Higher risk of death from cancer seen in type 2 diabetics

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A large new observational study from the University of Leicester has found that cancer mortality in people with type 2 diabetes is substantially higher than in the general population. The increase was 18% for all cancers combined, 9% for breast cancer and 2.4 times for colorectal cancer. Notably, breast cancer mortality increased by 4.1% per year among younger women with type 2 diabetes.

People with diabetes also had about twice the death rate of the general population from diabetes-related cancers, including cancers of the liver, pancreas and endometrium.

The authors said: “Our findings highlight the increasing burden of cancer in people with type 2 diabetes, particularly in older individuals, and highlight the need to prioritize cancer prevention, research and early detection and treatment in this population, especially for colorectal cancer. , pancreatic, liver and endometrial cancer, whose mortality rates were substantially higher in individuals with type 2 diabetes than in the general population”.

The research was based on data from the Clinical Practice Research Datalink (CPRD) and looked at a 20-year period from 1998 to 2018. The team’s work was published in Diabetes. The lead author was Suping Ling, PhD, Leicester Diabetes Research Centre, University of Leicester and London School of Hygiene & Tropical Medicine.

Accumulating epidemiological evidence shows that people with type 2 diabetes are at increased risk of incidence and mortality from some types of cancer. Prolonged exposure to the effects of increased blood sugar and insulin levels, insulin resistance and chronic inflammation are all potential underlying biological mechanisms. And there is new evidence of a biological link, the protein prostasin, between diabetes and cancer.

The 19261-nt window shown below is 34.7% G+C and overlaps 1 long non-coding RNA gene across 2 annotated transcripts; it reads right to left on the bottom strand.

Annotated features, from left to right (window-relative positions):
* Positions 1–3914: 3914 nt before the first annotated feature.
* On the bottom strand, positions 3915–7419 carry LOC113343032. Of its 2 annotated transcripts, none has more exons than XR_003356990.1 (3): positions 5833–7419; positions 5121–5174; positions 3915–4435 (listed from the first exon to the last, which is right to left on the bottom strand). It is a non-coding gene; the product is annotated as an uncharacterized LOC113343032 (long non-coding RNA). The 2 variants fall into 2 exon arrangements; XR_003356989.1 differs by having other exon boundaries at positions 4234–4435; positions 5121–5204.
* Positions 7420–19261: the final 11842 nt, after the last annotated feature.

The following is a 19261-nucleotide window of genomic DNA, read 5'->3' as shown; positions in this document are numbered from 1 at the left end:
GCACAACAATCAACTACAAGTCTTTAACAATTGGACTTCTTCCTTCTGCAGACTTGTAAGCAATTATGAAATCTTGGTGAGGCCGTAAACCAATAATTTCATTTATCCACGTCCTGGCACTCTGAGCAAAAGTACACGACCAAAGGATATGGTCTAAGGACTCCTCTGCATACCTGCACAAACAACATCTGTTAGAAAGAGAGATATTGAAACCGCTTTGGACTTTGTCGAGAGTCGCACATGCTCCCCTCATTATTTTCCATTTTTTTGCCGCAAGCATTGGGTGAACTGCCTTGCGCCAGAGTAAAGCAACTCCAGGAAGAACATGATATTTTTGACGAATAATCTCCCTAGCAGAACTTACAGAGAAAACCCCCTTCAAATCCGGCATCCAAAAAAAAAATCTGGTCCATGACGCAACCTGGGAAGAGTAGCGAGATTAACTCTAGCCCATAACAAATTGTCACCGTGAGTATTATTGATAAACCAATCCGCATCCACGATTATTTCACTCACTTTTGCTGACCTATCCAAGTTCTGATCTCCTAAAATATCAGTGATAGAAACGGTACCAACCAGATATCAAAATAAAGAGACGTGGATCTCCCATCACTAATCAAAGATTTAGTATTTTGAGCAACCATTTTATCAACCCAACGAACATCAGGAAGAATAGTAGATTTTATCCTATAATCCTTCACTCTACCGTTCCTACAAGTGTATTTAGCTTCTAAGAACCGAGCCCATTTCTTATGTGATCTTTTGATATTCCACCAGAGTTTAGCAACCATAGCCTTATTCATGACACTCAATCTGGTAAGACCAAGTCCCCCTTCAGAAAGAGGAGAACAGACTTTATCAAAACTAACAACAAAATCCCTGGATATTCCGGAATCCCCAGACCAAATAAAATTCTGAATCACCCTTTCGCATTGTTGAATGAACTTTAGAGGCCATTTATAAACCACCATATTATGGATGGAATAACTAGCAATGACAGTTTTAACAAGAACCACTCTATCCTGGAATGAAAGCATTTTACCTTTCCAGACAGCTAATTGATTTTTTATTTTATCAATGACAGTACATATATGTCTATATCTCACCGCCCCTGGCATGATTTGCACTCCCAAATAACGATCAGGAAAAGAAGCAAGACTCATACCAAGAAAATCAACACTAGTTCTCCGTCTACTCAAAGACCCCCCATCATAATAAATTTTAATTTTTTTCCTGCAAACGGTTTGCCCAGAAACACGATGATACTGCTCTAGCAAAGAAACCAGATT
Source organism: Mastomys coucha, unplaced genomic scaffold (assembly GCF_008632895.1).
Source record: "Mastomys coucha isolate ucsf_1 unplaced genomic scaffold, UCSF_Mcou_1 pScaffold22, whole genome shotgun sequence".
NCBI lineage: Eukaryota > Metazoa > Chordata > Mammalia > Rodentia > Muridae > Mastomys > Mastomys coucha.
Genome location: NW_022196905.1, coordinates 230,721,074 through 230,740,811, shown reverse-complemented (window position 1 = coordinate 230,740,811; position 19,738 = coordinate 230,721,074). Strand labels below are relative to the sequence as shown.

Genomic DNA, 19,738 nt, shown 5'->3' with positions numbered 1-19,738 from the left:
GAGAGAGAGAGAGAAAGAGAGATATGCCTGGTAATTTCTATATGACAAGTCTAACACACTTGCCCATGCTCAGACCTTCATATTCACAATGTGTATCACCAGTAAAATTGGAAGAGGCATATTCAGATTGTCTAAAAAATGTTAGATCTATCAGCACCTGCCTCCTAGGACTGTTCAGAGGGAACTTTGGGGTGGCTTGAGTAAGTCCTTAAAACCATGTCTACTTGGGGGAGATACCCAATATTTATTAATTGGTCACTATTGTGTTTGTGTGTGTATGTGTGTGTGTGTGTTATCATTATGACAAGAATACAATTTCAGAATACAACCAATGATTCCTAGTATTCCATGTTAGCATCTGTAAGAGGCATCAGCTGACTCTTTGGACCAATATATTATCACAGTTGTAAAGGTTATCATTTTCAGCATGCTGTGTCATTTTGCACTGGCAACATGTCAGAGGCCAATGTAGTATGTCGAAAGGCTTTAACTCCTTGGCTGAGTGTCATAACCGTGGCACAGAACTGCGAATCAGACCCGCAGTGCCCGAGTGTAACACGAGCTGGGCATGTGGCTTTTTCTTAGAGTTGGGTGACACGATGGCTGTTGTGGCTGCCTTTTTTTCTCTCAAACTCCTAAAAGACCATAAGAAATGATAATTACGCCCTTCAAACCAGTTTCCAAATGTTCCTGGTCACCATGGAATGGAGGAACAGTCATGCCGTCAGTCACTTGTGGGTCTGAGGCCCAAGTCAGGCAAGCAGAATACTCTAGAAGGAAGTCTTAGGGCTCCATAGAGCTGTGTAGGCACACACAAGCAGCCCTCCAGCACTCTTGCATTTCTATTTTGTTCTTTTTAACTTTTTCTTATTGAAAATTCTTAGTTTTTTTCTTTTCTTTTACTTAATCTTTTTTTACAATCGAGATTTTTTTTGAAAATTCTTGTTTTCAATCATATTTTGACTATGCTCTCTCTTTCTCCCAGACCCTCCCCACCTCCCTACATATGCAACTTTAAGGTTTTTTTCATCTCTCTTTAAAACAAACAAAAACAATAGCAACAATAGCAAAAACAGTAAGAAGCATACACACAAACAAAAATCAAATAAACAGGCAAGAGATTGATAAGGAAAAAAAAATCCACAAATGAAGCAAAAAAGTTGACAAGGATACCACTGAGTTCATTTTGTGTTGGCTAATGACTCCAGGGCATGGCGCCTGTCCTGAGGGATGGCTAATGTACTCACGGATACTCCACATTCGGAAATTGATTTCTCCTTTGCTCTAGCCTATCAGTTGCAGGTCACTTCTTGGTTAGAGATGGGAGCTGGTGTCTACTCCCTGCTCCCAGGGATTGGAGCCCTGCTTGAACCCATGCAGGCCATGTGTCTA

Robust evidence indicates a causal relationship between type 2 diabetes and pancreatic, liver, and endometrial cancer. But little is known, in general, about inequalities in cancer death rates of diabetics.

In this study, the authors used the CPRD to identify a cohort of individuals aged 35 years and older who were recently diagnosed with type 2 diabetes. CPRD is a UK general practice database. The researchers analyzed trends in all-cause, all-cancer, and cancer-specific mortality rates by age, sex, ethnicity, socioeconomic status, obesity, and smoking. They also estimated standardized death rates by comparing death rates in people with type 2 diabetes with the general population.

The study included 137,804 subjects with a median follow-up of 8.4 years. The authors found that all-cause death rates declined at all ages during the study period, likely due to successful cardiovascular prevention and treatment, meaning people live longer now and are more likely to experience other conditions. . However, they note that diabetes screening, better management of diabetes and its complications, earlier cancer detection, and better cancer treatments appear to have benefited younger people with type 2 diabetes.

There were also greater ‘mean annual percentage changes’ (AAPC – the average percentage increase/decrease per year) in cancer mortality in women (1.5%) compared to men (1.0%) and greater cancer mortality AAPC for morbidly obese people (5.8%) versus those in other weight categories (all under 1.0%). The difference in cancer mortality between smokers and non-smokers has also increased, and these authors suggest that current health policies and structures could benefit never-smokers more than smokers.

Steady upward trends in mortality rates were also observed for pancreatic, liver, and lung cancer at all ages, colorectal cancer at most ages, breast cancer at younger ages, and prostate and endometrial cancer at older ages.

Higher risk of death from cancer seen in type 2 diabetics

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